When you agree to perform services for a client, you are entering into a legal contract -- you promise to do the work, and the client promises to pay you for it. Many independent contractors rely on handshake agreements with their clients. But if something goes awry with the deal, you may have trouble enforcing the agreement. To protect yourself, get the agreement in writing.
Why You Need a Written Service Agreement
If a client refuses to pay, insists that you agreed to perform more or different work, says that you agreed to charge less than your usual rate, or otherwise won't live up to his or her end of the bargain, you're in a bind. You could try to convince a court that your version of the contract is correct but, without a written contract, it will be your word against the client's, and there's no telling whom a judge or jury will believe.
Fortunately, there's an easy way to avoid these problems: Always get your agreements in writing. Using written contracts will help you prevent misunderstandings, clearly define the expectations you and the client have about the job, and prove your case in court, should it come to that.
What's more, a written client agreement can help you establish that you are an independent contractor, not the client's employee -- which will be very useful if the IRS or another government agency questions your status.
What to Include in the Service Contract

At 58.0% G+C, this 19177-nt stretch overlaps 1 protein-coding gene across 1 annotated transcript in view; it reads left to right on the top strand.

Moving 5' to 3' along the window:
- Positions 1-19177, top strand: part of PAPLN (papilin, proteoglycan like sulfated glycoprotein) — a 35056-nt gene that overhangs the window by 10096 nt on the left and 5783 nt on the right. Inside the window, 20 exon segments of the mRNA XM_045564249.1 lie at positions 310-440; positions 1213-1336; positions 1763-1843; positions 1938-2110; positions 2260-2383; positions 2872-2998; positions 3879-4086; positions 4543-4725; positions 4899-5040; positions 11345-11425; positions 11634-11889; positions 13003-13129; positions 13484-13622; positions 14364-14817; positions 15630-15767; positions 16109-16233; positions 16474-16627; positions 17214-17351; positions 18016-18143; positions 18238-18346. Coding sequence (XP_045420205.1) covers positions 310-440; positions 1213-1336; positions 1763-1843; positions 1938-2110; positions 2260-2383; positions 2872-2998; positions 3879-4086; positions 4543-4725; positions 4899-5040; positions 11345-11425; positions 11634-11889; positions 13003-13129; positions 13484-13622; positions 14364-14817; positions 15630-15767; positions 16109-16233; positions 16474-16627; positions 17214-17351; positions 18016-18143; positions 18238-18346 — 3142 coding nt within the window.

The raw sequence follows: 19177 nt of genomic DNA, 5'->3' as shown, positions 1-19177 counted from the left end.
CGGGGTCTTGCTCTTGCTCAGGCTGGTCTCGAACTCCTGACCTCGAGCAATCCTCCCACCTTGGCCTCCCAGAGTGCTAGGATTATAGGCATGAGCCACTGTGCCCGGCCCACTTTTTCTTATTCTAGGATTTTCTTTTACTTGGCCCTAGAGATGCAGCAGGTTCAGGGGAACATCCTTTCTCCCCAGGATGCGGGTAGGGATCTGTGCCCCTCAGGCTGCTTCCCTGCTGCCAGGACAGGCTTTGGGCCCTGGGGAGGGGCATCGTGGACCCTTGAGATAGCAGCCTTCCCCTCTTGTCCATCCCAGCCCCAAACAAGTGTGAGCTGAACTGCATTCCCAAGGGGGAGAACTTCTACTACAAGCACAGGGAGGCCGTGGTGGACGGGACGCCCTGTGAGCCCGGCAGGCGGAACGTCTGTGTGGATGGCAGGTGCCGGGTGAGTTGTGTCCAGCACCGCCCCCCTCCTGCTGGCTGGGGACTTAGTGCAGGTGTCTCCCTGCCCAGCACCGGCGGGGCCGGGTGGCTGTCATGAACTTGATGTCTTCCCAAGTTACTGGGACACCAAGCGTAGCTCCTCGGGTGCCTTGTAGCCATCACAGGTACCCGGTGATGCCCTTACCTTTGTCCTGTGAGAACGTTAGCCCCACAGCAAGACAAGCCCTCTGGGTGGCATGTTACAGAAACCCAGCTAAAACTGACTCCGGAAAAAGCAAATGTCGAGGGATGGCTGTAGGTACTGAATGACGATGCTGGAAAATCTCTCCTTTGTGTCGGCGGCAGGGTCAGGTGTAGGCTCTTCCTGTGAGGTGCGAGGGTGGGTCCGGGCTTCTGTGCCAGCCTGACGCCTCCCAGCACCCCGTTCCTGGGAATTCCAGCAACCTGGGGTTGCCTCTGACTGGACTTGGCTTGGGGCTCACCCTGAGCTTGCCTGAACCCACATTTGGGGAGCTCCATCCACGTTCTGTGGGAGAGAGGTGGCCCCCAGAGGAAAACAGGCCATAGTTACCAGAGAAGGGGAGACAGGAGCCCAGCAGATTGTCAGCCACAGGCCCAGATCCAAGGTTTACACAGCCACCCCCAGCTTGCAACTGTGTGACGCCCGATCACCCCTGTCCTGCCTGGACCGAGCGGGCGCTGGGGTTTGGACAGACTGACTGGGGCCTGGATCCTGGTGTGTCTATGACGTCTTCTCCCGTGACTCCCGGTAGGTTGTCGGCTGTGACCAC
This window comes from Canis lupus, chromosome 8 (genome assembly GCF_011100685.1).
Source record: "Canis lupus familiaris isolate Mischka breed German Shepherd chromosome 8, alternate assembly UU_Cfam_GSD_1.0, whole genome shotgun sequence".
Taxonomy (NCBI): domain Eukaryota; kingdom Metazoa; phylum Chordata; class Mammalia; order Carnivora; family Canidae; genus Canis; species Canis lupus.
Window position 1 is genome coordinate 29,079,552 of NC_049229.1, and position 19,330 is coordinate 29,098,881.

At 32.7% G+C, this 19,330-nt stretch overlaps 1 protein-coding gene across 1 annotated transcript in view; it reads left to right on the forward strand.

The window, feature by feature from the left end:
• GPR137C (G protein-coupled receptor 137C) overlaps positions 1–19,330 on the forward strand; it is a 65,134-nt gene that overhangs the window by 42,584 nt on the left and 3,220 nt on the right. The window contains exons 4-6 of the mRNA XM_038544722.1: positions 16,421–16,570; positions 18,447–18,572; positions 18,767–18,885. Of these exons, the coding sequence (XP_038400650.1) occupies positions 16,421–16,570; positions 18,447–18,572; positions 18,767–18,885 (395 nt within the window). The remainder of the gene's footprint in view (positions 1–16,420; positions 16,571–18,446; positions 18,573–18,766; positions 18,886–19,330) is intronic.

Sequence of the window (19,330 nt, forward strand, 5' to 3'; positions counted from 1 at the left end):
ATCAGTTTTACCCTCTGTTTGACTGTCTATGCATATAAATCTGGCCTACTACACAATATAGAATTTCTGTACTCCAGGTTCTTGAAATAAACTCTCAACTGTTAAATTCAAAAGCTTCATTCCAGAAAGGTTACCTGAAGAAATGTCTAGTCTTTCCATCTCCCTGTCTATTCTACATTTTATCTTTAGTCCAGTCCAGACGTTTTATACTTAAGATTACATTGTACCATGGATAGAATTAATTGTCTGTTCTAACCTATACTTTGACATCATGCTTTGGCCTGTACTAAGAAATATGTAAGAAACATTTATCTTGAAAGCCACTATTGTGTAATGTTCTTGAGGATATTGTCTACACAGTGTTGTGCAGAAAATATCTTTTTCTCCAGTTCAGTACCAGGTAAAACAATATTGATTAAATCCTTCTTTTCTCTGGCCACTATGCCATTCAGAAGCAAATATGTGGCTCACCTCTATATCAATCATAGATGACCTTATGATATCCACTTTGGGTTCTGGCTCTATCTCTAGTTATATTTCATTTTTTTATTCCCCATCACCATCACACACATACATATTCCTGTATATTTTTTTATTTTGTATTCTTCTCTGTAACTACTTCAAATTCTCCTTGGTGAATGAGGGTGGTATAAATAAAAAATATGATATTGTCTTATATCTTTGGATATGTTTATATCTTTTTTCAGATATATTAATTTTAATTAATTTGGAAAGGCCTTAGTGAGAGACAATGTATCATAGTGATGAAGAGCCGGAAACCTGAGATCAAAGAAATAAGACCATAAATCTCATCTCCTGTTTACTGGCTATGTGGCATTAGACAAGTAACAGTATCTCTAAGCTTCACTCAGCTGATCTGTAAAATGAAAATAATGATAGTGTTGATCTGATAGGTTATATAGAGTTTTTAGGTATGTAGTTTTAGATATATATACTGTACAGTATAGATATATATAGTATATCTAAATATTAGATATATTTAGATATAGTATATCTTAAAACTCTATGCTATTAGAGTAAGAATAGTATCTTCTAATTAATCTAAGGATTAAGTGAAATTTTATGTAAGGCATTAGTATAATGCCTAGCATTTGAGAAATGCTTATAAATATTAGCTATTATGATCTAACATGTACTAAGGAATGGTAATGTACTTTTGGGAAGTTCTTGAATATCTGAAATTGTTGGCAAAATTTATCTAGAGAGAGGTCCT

A written client agreement should cover at least these topics:
- the services you will perform
- how much you will be paid
- how and when you will be paid (for example, whether you will receive a set fee or an hourly rate; whether you will be paid up front, at completion, or in installments; whether the client will have to pay a fee for late payments; and so on)
- who will be responsible for paying expenses (most ICs pay their own)
- who will provide materials, equipment, and office space (again, most ICs provide their own, but there are exceptions)
- how long the agreement will last
- the circumstances under which you or the client have the right to terminate the agreement, and
- information relating to your independent contractor status -- that is, that you are an independent contractor, that you have all of the necessary permits and licenses to do the work, that you will pay your own state and federal taxes, and that you have your own liability insurance.
There are also a few standard legal provisions you should include, such as a statement that you and the client are not partners in business and that you and the client have no outside agreements about the deal except what's been included in the contract.
To get language for all of these provisions (and many more) get Consultant and Independent Contractor Agreements and Working for Yourself: Law & Taxes for Independent Contractors, Freelancers & Consultants, both written by Stephen Fishman and published by Nolo.